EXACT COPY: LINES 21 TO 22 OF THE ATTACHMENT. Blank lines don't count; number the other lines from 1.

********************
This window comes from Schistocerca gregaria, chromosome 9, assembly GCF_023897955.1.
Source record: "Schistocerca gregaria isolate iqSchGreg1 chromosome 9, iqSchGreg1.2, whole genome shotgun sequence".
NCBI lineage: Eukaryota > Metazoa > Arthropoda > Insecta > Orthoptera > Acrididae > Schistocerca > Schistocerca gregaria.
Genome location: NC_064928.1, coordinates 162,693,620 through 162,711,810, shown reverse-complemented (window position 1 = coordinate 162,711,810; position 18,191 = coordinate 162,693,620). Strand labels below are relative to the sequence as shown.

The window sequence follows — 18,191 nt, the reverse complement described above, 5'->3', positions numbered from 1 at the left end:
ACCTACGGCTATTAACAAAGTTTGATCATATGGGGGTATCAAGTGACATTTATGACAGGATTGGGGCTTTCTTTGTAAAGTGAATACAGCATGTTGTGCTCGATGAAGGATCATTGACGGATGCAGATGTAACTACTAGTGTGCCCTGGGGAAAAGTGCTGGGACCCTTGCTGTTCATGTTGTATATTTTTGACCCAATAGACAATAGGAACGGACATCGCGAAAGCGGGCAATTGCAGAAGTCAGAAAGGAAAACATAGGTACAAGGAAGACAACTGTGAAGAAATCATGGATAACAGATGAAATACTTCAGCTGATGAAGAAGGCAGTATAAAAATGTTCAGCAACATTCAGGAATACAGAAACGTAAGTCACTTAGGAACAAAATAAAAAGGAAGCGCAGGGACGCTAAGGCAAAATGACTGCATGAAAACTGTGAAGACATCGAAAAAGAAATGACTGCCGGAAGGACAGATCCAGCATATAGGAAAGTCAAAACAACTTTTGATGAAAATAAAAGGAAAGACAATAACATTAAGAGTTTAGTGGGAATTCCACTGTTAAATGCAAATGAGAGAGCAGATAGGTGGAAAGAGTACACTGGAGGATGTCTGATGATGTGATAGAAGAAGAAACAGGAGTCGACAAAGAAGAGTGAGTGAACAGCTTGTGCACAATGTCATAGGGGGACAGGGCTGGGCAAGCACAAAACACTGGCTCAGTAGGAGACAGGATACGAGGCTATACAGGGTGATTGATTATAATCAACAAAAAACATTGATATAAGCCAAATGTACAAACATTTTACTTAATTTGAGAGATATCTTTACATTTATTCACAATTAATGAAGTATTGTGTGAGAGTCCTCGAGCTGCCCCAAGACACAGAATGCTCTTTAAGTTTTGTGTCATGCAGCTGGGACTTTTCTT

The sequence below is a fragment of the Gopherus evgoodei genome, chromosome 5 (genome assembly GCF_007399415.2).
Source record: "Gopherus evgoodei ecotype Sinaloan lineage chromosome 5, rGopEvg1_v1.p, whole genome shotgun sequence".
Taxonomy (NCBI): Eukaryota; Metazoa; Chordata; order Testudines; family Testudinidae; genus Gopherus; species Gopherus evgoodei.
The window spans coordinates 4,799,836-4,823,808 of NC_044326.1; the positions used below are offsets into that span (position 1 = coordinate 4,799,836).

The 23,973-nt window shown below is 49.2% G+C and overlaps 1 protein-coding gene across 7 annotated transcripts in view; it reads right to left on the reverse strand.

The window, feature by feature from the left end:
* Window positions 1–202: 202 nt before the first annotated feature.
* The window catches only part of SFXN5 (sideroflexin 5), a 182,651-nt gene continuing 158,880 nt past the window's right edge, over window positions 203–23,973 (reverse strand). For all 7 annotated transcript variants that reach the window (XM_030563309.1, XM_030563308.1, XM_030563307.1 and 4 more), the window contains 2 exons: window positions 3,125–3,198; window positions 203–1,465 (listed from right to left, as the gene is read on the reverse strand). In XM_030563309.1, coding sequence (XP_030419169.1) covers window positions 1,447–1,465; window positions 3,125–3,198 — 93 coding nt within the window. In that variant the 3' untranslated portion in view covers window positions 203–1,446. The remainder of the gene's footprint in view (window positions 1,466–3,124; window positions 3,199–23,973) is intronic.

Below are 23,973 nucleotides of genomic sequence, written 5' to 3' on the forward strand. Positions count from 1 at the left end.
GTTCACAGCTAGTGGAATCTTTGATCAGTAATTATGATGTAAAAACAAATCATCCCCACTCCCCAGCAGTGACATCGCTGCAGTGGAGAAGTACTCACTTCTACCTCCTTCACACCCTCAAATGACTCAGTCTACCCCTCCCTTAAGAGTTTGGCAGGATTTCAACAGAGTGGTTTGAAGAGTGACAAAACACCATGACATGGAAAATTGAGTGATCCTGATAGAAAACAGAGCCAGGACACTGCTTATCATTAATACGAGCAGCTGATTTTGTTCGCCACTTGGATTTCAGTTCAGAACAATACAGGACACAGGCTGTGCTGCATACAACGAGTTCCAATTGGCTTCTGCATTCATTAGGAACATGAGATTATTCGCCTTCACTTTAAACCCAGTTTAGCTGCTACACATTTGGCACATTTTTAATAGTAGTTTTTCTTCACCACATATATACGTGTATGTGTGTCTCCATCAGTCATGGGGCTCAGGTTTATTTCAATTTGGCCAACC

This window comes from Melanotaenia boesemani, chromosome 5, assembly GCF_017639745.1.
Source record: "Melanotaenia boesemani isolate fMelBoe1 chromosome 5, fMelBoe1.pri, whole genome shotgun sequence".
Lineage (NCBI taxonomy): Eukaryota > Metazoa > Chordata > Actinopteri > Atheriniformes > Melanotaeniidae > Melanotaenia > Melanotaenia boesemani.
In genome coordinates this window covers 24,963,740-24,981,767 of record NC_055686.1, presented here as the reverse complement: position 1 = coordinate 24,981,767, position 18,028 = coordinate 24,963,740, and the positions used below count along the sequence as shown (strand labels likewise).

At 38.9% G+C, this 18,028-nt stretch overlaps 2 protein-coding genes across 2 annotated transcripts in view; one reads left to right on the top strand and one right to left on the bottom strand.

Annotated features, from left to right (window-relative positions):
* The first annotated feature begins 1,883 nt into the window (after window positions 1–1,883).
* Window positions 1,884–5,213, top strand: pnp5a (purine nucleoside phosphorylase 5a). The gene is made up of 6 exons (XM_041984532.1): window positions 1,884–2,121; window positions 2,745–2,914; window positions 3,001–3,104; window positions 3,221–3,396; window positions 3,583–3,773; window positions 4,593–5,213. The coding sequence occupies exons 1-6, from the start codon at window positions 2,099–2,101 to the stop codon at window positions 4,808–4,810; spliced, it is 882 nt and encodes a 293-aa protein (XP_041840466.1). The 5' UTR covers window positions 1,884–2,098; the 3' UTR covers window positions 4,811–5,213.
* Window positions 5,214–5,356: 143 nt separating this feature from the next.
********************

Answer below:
At 38.9% G+C, this 18,028-nt stretch overlaps 2 protein-coding genes across 2 annotated transcripts in view; one reads left to right on the top strand and one right to left on the bottom strand.

Annotated features, from left to right (window-relative positions):